Monday, September 18, 2006

Municipal Tax Creep in St. John's

It's already been reported in many local media outlets that the St. John's tax assessments are out and been received all over town. People have been shocked and appalled to discover that their house assessments have climbed an average of 22%.

Last Fall, during the municipal election, I talked about the dangers and effects of Tax Creep. The concept is a simple one: the mill rate stays constant while house assessments rise and that effectively increases tax rates for the homeowner. That lets City Hall rake in more revenue while preening about "no tax hikes".

These assessment hikes are exacerbated by the fact that they are based on last year's market values, a recent high from which we've already seen a drop. It's bad luck of timing for us; good luck for the city.

Right now the mill rate is $12.7 per $1000 in assessed residential value or 12.7 mills. For 2006, total revenue from residential property taxes to the city is estimated at $47.4million on total property values of about $3.9billion. This represents about 1/3 of the total $152million revenue taken in by the city.

With a 22% increase in residential assessed value, that means that the city will now realize a tax haul of almost $58million or an increase of $10.4million over last year.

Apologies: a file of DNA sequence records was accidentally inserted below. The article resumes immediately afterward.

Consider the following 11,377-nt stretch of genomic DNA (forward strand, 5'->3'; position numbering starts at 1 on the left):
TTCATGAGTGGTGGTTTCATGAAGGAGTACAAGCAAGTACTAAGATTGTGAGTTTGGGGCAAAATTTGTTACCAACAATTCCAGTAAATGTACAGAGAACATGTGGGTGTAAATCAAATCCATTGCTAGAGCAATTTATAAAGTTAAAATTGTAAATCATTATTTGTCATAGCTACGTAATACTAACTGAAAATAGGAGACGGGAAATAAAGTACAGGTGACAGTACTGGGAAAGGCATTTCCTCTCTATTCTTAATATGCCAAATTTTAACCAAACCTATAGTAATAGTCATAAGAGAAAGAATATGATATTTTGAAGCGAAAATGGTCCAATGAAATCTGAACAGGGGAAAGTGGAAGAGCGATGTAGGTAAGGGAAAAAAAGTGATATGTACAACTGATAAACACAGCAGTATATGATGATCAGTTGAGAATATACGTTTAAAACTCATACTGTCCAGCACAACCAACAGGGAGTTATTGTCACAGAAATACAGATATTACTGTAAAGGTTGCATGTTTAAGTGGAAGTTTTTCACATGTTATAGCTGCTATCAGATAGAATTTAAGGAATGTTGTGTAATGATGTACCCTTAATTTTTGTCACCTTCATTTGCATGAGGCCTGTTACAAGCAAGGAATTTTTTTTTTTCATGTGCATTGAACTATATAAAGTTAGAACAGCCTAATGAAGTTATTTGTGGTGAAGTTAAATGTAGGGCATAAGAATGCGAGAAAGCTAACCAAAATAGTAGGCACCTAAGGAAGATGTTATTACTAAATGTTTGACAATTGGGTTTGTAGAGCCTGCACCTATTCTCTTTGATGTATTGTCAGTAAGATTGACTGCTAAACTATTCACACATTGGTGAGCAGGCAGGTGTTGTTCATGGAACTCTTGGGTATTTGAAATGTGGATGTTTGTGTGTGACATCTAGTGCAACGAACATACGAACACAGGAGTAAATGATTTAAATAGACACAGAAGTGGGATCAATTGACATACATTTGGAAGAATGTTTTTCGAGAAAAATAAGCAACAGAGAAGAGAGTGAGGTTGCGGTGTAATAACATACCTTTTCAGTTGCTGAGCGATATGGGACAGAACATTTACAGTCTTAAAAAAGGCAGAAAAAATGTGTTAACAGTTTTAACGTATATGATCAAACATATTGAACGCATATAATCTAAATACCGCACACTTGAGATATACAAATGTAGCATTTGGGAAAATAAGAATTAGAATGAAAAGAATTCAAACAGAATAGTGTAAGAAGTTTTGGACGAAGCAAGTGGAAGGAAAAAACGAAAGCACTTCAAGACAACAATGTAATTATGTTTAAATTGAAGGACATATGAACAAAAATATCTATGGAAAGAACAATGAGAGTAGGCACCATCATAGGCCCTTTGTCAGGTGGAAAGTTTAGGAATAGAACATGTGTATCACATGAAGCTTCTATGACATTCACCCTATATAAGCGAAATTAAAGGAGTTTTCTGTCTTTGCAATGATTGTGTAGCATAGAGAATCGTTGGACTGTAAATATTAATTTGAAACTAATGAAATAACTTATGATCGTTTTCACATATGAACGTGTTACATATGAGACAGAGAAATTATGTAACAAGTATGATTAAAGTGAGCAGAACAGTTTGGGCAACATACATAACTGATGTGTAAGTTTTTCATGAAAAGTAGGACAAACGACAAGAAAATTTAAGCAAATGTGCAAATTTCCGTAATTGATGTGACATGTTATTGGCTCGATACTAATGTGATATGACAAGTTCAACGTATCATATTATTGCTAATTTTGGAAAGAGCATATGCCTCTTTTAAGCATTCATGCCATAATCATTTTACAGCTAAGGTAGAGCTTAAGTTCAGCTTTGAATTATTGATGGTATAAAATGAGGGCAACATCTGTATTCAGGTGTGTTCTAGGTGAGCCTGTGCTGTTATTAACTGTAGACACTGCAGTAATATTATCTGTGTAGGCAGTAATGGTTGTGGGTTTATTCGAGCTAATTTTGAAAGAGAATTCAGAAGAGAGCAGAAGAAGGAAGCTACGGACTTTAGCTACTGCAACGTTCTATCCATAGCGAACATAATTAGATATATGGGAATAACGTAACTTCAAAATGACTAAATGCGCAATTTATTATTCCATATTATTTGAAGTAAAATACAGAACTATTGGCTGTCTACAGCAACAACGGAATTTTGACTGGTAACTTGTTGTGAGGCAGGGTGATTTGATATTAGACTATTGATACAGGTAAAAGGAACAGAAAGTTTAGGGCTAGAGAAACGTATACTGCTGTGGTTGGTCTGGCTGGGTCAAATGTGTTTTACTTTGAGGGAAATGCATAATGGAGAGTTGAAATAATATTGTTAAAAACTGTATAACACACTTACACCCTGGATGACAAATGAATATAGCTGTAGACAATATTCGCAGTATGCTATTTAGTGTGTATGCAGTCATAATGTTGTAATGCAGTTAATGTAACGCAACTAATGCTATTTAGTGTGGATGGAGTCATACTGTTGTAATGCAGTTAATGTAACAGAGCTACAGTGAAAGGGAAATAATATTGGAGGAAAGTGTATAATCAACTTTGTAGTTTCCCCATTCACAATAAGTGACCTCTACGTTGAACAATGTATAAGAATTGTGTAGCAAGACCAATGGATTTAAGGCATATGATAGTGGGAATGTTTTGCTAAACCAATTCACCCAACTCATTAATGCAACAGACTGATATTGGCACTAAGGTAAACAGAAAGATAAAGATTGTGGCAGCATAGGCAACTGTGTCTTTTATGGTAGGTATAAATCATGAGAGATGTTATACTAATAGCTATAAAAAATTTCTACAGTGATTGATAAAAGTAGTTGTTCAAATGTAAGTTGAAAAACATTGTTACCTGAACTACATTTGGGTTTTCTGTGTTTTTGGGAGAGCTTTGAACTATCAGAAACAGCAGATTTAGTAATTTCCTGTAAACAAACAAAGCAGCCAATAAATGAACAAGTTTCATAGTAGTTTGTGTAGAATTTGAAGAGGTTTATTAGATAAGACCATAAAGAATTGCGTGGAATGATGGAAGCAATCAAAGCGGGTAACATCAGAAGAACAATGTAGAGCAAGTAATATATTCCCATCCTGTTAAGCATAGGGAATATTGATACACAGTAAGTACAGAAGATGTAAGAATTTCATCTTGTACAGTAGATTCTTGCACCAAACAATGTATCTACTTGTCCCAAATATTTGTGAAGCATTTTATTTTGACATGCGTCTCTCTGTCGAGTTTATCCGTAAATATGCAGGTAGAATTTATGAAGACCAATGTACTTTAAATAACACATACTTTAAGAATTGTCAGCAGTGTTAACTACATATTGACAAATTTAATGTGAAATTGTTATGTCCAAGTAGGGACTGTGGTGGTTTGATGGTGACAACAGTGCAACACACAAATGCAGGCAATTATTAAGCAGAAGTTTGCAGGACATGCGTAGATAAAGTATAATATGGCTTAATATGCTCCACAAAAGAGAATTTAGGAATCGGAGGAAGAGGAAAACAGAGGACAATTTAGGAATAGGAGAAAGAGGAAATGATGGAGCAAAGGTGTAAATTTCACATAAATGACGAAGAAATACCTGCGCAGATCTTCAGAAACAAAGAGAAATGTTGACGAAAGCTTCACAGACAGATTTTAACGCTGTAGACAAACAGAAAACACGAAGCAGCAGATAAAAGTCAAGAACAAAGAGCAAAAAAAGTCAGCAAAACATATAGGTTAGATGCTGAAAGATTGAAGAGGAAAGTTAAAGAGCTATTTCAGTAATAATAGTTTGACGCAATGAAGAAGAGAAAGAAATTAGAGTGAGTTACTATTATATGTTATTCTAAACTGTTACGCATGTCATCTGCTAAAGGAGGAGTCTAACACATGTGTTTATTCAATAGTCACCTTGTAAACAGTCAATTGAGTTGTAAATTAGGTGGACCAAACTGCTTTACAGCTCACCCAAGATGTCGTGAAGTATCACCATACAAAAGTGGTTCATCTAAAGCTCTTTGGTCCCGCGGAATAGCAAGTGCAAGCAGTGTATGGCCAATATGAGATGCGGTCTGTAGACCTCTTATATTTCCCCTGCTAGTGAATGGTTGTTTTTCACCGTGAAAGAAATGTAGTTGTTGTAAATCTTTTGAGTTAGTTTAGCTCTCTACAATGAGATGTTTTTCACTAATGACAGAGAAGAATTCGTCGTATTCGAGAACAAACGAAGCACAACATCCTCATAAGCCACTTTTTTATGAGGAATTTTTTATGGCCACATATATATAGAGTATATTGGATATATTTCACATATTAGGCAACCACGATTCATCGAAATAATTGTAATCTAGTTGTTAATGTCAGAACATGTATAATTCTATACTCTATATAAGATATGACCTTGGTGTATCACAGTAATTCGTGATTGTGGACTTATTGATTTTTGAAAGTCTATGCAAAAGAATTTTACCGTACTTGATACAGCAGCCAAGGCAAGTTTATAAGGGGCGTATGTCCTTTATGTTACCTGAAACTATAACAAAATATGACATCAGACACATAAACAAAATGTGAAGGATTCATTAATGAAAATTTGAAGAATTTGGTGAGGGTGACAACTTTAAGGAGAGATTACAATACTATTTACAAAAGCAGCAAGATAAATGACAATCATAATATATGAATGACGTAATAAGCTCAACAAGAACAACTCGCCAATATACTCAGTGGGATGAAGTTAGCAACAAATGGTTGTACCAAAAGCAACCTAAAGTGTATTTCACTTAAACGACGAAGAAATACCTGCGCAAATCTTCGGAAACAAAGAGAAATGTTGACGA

This is equivalent to a mill rate hike from $12.7 per $1000 in assessed residential value to an astounding $14.9 per $1000 in assessed residential value.

That's a pretty steep rise in one go - 12.7 mills to 14.9 mills.

For the city to make the assessed values revenue-neutral in terms of taxes realized, the city would have to drop the mill rate down to no more than $10 per $1000 or 10 mills. To account for the rate of inflation as suggested by Mayor Wells, the magic number to look for is 10.2 mills. That's a drop of 2.5 mills from the 12.7 mills currently.

The Board of Trade, who also want to see the mill rate dropped to compensate for the artificially high assessments, are crunching the numbers before committing themselves to a mill rate target.

Meanwhile, the chair of the capital city's finance committee Dennis O'Keefe would like to see the mill rate drop between half a mill and a full mill when it's set in December.

In other words, he's going take 5 away from us behind our backs, give us back 1 or 2 and then expect us to be grateful for the magnanimous gesture. I'd really like to say I want to be impressed by that kind of shell game but I really can't.

Watch city hall carefully over the next few weeks and see what they do.

In fact, contact your councilor and find out what they intend to do.

And while you're at it, it might be worth your while to invest $60 in appealing your assessment. Apparently Mayor Wells thinks that because few people are appealing their assessment through a process that is known by very few residents, then we must be pretty satisfied with the situation.

I know I'm not.

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